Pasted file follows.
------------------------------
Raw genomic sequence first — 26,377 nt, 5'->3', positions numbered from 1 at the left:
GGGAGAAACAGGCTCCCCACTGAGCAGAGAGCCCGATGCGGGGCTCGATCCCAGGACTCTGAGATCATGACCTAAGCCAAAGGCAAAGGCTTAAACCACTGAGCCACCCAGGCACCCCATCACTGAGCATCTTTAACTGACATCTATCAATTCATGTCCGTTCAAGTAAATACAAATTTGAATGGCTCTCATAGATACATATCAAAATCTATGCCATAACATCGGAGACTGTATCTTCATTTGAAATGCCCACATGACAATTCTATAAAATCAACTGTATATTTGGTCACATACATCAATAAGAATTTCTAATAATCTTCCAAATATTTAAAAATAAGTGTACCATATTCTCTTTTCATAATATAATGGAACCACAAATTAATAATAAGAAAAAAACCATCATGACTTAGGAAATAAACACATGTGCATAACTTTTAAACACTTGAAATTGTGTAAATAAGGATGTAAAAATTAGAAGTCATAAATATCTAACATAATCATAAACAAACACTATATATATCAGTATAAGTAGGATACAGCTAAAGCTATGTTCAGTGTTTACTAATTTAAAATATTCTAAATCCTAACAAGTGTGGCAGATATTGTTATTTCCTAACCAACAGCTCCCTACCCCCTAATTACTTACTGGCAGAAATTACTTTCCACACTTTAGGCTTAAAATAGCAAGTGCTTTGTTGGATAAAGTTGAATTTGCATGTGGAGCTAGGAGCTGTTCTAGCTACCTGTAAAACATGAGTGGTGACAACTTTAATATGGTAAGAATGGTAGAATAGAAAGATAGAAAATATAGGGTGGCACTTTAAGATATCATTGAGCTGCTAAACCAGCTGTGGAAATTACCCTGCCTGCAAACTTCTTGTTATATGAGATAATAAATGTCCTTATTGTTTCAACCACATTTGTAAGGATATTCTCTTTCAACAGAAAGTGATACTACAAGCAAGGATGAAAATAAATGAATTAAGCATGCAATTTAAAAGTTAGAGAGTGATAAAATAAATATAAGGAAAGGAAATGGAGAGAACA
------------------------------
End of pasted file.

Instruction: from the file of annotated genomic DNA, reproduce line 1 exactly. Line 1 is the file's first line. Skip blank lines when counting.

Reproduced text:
Raw genomic sequence first — 26,377 nt, 5'->3', positions numbered from 1 at the left: